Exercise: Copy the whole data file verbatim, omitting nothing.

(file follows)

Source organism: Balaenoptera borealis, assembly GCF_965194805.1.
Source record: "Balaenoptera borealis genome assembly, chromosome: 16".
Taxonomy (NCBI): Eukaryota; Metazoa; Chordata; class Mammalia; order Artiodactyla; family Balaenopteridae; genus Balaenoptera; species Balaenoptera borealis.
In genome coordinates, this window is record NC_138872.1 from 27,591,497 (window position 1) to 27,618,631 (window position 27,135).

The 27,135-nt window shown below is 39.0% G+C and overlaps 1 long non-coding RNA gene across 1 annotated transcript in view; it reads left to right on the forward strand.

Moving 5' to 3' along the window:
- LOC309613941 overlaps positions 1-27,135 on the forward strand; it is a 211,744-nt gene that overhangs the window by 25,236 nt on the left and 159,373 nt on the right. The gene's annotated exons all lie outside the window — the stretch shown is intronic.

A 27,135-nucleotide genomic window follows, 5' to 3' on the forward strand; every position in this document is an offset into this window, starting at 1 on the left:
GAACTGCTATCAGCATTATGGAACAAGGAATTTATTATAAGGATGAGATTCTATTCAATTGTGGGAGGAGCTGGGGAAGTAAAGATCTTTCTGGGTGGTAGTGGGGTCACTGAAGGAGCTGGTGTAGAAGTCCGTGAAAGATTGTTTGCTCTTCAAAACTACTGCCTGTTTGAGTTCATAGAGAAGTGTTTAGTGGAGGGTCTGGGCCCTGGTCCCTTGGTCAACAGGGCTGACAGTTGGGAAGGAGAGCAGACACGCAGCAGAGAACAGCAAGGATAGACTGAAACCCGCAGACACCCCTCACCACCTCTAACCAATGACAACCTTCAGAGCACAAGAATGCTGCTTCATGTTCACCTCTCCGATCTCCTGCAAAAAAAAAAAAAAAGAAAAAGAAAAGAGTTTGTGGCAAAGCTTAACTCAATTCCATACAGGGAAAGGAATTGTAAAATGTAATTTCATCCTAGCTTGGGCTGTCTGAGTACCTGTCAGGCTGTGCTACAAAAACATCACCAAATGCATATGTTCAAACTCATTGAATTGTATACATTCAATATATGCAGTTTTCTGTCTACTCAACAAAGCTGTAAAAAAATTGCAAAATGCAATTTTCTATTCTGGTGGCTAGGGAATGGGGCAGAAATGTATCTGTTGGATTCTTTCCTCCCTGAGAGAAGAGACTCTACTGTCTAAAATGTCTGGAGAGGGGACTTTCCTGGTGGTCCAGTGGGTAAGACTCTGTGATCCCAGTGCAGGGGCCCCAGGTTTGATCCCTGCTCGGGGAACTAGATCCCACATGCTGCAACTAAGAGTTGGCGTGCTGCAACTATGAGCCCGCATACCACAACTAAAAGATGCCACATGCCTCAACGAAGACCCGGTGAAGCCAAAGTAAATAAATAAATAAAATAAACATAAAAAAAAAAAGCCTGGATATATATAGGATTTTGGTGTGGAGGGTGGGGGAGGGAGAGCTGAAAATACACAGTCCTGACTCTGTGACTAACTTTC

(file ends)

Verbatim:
Source organism: Balaenoptera borealis, assembly GCF_965194805.1.
Source record: "Balaenoptera borealis genome assembly, chromosome: 16".
Taxonomy (NCBI): Eukaryota; Metazoa; Chordata; class Mammalia; order Artiodactyla; family Balaenopteridae; genus Balaenoptera; species Balaenoptera borealis.
In genome coordinates, this window is record NC_138872.1 from 27,591,497 (window position 1) to 27,618,631 (window position 27,135).

The 27,135-nt window shown below is 39.0% G+C and overlaps 1 long non-coding RNA gene across 1 annotated transcript in view; it reads left to right on the forward strand.

Moving 5' to 3' along the window:
- LOC309613941 overlaps positions 1-27,135 on the forward strand; it is a 211,744-nt gene that overhangs the window by 25,236 nt on the left and 159,373 nt on the right. The gene's annotated exons all lie outside the window — the stretch shown is intronic.

A 27,135-nucleotide genomic window follows, 5' to 3' on the forward strand; every position in this document is an offset into this window, starting at 1 on the left:
GAACTGCTATCAGCATTATGGAACAAGGAATTTATTATAAGGATGAGATTCTATTCAATTGTGGGAGGAGCTGGGGAAGTAAAGATCTTTCTGGGTGGTAGTGGGGTCACTGAAGGAGCTGGTGTAGAAGTCCGTGAAAGATTGTTTGCTCTTCAAAACTACTGCCTGTTTGAGTTCATAGAGAAGTGTTTAGTGGAGGGTCTGGGCCCTGGTCCCTTGGTCAACAGGGCTGACAGTTGGGAAGGAGAGCAGACACGCAGCAGAGAACAGCAAGGATAGACTGAAACCCGCAGACACCCCTCACCACCTCTAACCAATGACAACCTTCAGAGCACAAGAATGCTGCTTCATGTTCACCTCTCCGATCTCCTGCAAAAAAAAAAAAAAAGAAAAAGAAAAGAGTTTGTGGCAAAGCTTAACTCAATTCCATACAGGGAAAGGAATTGTAAAATGTAATTTCATCCTAGCTTGGGCTGTCTGAGTACCTGTCAGGCTGTGCTACAAAAACATCACCAAATGCATATGTTCAAACTCATTGAATTGTATACATTCAATATATGCAGTTTTCTGTCTACTCAACAAAGCTGTAAAAAAATTGCAAAATGCAATTTTCTATTCTGGTGGCTAGGGAATGGGGCAGAAATGTATCTGTTGGATTCTTTCCTCCCTGAGAGAAGAGACTCTACTGTCTAAAATGTCTGGAGAGGGGACTTTCCTGGTGGTCCAGTGGGTAAGACTCTGTGATCCCAGTGCAGGGGCCCCAGGTTTGATCCCTGCTCGGGGAACTAGATCCCACATGCTGCAACTAAGAGTTGGCGTGCTGCAACTATGAGCCCGCATACCACAACTAAAAGATGCCACATGCCTCAACGAAGACCCGGTGAAGCCAAAGTAAATAAATAAATAAAATAAACATAAAAAAAAAAAGCCTGGATATATATAGGATTTTGGTGTGGAGGGTGGGGGAGGGAGAGCTGAAAATACACAGTCCTGACTCTGTGACTAACTTTC